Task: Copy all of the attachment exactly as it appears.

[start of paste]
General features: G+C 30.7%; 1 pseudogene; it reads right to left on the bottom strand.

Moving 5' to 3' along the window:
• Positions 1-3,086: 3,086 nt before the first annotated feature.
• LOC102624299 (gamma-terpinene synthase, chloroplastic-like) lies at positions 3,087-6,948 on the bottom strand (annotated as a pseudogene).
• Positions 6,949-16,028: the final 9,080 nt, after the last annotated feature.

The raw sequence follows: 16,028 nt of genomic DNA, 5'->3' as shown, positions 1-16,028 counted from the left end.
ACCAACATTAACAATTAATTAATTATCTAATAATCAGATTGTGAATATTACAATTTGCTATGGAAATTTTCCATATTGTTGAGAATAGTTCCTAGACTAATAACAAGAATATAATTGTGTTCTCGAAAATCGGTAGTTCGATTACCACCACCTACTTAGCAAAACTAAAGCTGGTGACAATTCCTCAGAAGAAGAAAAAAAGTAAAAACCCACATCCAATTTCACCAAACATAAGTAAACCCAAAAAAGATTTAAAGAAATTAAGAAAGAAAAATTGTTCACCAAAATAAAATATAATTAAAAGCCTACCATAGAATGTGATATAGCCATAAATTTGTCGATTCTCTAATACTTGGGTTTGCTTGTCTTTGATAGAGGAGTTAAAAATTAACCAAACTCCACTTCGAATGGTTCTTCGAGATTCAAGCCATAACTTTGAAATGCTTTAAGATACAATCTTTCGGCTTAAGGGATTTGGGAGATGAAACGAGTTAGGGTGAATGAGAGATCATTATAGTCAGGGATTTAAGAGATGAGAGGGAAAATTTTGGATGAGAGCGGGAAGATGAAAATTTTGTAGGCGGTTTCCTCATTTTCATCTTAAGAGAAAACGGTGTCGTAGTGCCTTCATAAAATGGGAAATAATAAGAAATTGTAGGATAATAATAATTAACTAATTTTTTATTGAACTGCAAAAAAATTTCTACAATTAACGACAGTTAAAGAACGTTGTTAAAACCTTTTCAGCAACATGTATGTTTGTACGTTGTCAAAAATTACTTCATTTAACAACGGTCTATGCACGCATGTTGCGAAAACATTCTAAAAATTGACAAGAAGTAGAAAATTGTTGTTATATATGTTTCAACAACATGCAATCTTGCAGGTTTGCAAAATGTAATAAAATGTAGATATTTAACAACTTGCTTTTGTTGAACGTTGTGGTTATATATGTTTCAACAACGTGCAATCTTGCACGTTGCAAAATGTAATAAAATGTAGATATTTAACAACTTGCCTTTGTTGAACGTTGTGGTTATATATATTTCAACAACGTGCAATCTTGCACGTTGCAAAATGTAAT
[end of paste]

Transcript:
General features: G+C 30.7%; 1 pseudogene; it reads right to left on the bottom strand.

Moving 5' to 3' along the window:
• Positions 1-3,086: 3,086 nt before the first annotated feature.
• LOC102624299 (gamma-terpinene synthase, chloroplastic-like) lies at positions 3,087-6,948 on the bottom strand (annotated as a pseudogene).
• Positions 6,949-16,028: the final 9,080 nt, after the last annotated feature.

The raw sequence follows: 16,028 nt of genomic DNA, 5'->3' as shown, positions 1-16,028 counted from the left end.
ACCAACATTAACAATTAATTAATTATCTAATAATCAGATTGTGAATATTACAATTTGCTATGGAAATTTTCCATATTGTTGAGAATAGTTCCTAGACTAATAACAAGAATATAATTGTGTTCTCGAAAATCGGTAGTTCGATTACCACCACCTACTTAGCAAAACTAAAGCTGGTGACAATTCCTCAGAAGAAGAAAAAAAGTAAAAACCCACATCCAATTTCACCAAACATAAGTAAACCCAAAAAAGATTTAAAGAAATTAAGAAAGAAAAATTGTTCACCAAAATAAAATATAATTAAAAGCCTACCATAGAATGTGATATAGCCATAAATTTGTCGATTCTCTAATACTTGGGTTTGCTTGTCTTTGATAGAGGAGTTAAAAATTAACCAAACTCCACTTCGAATGGTTCTTCGAGATTCAAGCCATAACTTTGAAATGCTTTAAGATACAATCTTTCGGCTTAAGGGATTTGGGAGATGAAACGAGTTAGGGTGAATGAGAGATCATTATAGTCAGGGATTTAAGAGATGAGAGGGAAAATTTTGGATGAGAGCGGGAAGATGAAAATTTTGTAGGCGGTTTCCTCATTTTCATCTTAAGAGAAAACGGTGTCGTAGTGCCTTCATAAAATGGGAAATAATAAGAAATTGTAGGATAATAATAATTAACTAATTTTTTATTGAACTGCAAAAAAATTTCTACAATTAACGACAGTTAAAGAACGTTGTTAAAACCTTTTCAGCAACATGTATGTTTGTACGTTGTCAAAAATTACTTCATTTAACAACGGTCTATGCACGCATGTTGCGAAAACATTCTAAAAATTGACAAGAAGTAGAAAATTGTTGTTATATATGTTTCAACAACATGCAATCTTGCAGGTTTGCAAAATGTAATAAAATGTAGATATTTAACAACTTGCTTTTGTTGAACGTTGTGGTTATATATGTTTCAACAACGTGCAATCTTGCACGTTGCAAAATGTAATAAAATGTAGATATTTAACAACTTGCCTTTGTTGAACGTTGTGGTTATATATATTTCAACAACGTGCAATCTTGCACGTTGCAAAATGTAAT